Watch out! 'Thunderclap' vulnerabilities allow hackers to steal Mac files
Your MacOS or Windows PC could be at the risk of major third-party attacks. A group of researchers has found a set of vulnerabilities, called 'Thunderclap,' in machines using the modern Thunderbolt data transfer protocol. They allow hackers to use USB-C or DisplayPorts to carry out attacks, including those aimed at stealing files. Here's more about Thunderclap and its risk.
For all eligible peripherals, the Thunderbolt interface enables direct memory access (DMA), which is privileged OS-level access given to internal hardware like graphics cards. It gives unsupervised memory access to external hardware to deliver seamless function, considering it a trusted device. However, this also enables hackers to use this access to plug-in an infected device and access potentially sensitive information stored on the memory.
According to security researcher Theo Markettos, who discovered the vulnerabilities, this level of access can allow attackers to steal and track data and run a malicious program on a targeted Thunderbolt interface-equipped machine.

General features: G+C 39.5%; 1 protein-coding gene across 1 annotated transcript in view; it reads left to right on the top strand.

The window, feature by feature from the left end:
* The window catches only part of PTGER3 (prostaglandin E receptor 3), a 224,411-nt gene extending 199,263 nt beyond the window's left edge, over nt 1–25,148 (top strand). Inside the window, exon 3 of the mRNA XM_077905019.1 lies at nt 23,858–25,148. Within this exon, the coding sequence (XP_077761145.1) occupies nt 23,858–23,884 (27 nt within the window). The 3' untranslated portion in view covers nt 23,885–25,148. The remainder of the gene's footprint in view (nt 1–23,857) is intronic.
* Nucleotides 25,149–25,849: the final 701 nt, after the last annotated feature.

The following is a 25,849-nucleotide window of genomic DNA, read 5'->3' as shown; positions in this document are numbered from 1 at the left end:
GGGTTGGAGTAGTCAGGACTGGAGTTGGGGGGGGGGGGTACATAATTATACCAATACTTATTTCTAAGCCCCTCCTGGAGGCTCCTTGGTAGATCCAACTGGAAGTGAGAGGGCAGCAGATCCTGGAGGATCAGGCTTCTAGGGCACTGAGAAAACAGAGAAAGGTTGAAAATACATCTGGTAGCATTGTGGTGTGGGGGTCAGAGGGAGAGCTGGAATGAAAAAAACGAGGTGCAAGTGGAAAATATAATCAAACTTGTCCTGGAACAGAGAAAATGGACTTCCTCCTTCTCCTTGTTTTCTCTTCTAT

Regular USB devices don't get direct memory access, which means computers with standard USB interface are safe. However, those with Thunderbolt specification are at risk as all hardware connected using this interface, including USB-C ports, is affected by the vulnerabilities. A website dedicated to the issue notes "all Apple laptops and desktops produced since 2011 are vulnerable," with 12-inch MacBook being the only exception.
Having said that, it's important to note that the researchers informed manufacturers about this issue in 2016, leading to the development of fixes. Apple fixed a part of the bug that allowed administrator access with macOS 10.12.4, although researchers say the general scope of such attacks remains relevant. Meanwhile, Microsoft has also started offering protection on a firmware level with Windows 10 version 1803.
Now, this issue may not affect users with the latest version of MacOS or Windows 10, but it is a pretty good reminder of the basic security practices everyone should follow. First, have a good antivirus program installed on your computer, and secondly, never plug a device that's not trusted. You never know what it may hold to harm your computer.